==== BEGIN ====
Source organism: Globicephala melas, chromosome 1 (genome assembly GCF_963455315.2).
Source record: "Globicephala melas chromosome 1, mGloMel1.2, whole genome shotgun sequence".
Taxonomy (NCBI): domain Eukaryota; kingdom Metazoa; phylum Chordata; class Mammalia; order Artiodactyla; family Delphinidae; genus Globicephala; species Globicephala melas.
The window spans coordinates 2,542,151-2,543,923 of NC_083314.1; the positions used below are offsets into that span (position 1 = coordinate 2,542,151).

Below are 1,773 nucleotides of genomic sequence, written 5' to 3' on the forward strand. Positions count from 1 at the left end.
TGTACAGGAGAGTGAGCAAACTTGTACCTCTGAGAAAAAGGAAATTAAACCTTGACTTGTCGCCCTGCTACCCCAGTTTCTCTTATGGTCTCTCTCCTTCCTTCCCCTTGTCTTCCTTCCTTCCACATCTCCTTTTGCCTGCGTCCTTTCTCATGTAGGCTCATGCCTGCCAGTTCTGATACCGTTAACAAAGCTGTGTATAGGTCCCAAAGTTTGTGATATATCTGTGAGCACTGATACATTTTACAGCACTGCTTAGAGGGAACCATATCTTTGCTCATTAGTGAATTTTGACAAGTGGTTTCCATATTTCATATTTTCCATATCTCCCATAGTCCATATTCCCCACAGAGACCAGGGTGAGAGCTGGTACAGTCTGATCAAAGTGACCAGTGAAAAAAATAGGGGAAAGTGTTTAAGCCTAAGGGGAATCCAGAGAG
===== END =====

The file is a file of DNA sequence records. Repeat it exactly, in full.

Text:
Source organism: Globicephala melas, chromosome 1 (genome assembly GCF_963455315.2).
Source record: "Globicephala melas chromosome 1, mGloMel1.2, whole genome shotgun sequence".
Taxonomy (NCBI): domain Eukaryota; kingdom Metazoa; phylum Chordata; class Mammalia; order Artiodactyla; family Delphinidae; genus Globicephala; species Globicephala melas.
The window spans coordinates 2,542,151-2,543,923 of NC_083314.1; the positions used below are offsets into that span (position 1 = coordinate 2,542,151).

Below are 1,773 nucleotides of genomic sequence, written 5' to 3' on the forward strand. Positions count from 1 at the left end.
TGTACAGGAGAGTGAGCAAACTTGTACCTCTGAGAAAAAGGAAATTAAACCTTGACTTGTCGCCCTGCTACCCCAGTTTCTCTTATGGTCTCTCTCCTTCCTTCCCCTTGTCTTCCTTCCTTCCACATCTCCTTTTGCCTGCGTCCTTTCTCATGTAGGCTCATGCCTGCCAGTTCTGATACCGTTAACAAAGCTGTGTATAGGTCCCAAAGTTTGTGATATATCTGTGAGCACTGATACATTTTACAGCACTGCTTAGAGGGAACCATATCTTTGCTCATTAGTGAATTTTGACAAGTGGTTTCCATATTTCATATTTTCCATATCTCCCATAGTCCATATTCCCCACAGAGACCAGGGTGAGAGCTGGTACAGTCTGATCAAAGTGACCAGTGAAAAAAATAGGGGAAAGTGTTTAAGCCTAAGGGGAATCCAGAGAG